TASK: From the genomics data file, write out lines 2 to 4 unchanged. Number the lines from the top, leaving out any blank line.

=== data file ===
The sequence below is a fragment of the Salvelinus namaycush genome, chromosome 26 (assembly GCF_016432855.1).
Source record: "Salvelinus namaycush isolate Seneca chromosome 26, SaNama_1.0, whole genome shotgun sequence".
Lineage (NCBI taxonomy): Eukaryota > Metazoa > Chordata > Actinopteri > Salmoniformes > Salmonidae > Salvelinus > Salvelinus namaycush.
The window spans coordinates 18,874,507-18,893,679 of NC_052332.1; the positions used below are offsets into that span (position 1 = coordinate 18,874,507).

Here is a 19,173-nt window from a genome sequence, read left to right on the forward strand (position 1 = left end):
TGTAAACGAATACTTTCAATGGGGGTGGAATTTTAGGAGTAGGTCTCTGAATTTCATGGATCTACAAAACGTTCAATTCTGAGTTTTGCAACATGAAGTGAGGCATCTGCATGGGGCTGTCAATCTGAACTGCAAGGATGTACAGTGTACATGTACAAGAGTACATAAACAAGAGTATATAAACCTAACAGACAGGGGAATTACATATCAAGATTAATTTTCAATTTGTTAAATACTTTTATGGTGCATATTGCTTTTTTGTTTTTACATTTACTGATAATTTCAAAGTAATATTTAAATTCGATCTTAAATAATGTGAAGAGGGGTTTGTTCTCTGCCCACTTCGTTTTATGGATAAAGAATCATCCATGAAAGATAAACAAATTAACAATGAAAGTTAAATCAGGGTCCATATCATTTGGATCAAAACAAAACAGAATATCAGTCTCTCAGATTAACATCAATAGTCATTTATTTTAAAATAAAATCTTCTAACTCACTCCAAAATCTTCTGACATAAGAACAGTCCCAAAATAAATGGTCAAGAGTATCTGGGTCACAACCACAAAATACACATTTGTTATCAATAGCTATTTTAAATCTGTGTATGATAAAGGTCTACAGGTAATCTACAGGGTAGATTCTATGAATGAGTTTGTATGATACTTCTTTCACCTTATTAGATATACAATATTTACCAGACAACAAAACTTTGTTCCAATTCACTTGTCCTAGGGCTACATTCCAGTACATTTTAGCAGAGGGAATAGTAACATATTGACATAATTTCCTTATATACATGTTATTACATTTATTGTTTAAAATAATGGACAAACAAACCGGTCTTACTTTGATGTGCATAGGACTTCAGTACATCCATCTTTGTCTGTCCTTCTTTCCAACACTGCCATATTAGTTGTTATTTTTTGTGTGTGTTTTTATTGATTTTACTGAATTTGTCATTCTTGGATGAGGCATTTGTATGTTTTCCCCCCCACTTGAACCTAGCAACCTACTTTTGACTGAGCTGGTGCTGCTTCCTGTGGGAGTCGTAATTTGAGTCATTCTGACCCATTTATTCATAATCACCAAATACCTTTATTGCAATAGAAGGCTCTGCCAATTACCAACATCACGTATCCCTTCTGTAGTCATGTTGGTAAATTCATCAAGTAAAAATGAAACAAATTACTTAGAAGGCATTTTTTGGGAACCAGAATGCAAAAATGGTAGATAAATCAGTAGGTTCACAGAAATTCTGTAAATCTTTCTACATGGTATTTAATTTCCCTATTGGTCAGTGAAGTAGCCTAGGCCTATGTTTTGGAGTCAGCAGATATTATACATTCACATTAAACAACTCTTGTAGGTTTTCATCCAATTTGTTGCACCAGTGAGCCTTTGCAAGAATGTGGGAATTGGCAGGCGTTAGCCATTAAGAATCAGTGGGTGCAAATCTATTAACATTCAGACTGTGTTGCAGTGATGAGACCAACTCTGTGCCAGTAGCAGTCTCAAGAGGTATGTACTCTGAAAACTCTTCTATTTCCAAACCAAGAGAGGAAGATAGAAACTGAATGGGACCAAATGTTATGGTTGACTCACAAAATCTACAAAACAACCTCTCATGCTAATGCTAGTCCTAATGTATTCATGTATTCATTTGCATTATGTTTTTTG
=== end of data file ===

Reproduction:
Source record: "Salvelinus namaycush isolate Seneca chromosome 26, SaNama_1.0, whole genome shotgun sequence".
Lineage (NCBI taxonomy): Eukaryota > Metazoa > Chordata > Actinopteri > Salmoniformes > Salmonidae > Salvelinus > Salvelinus namaycush.
The window spans coordinates 18,874,507-18,893,679 of NC_052332.1; the positions used below are offsets into that span (position 1 = coordinate 18,874,507).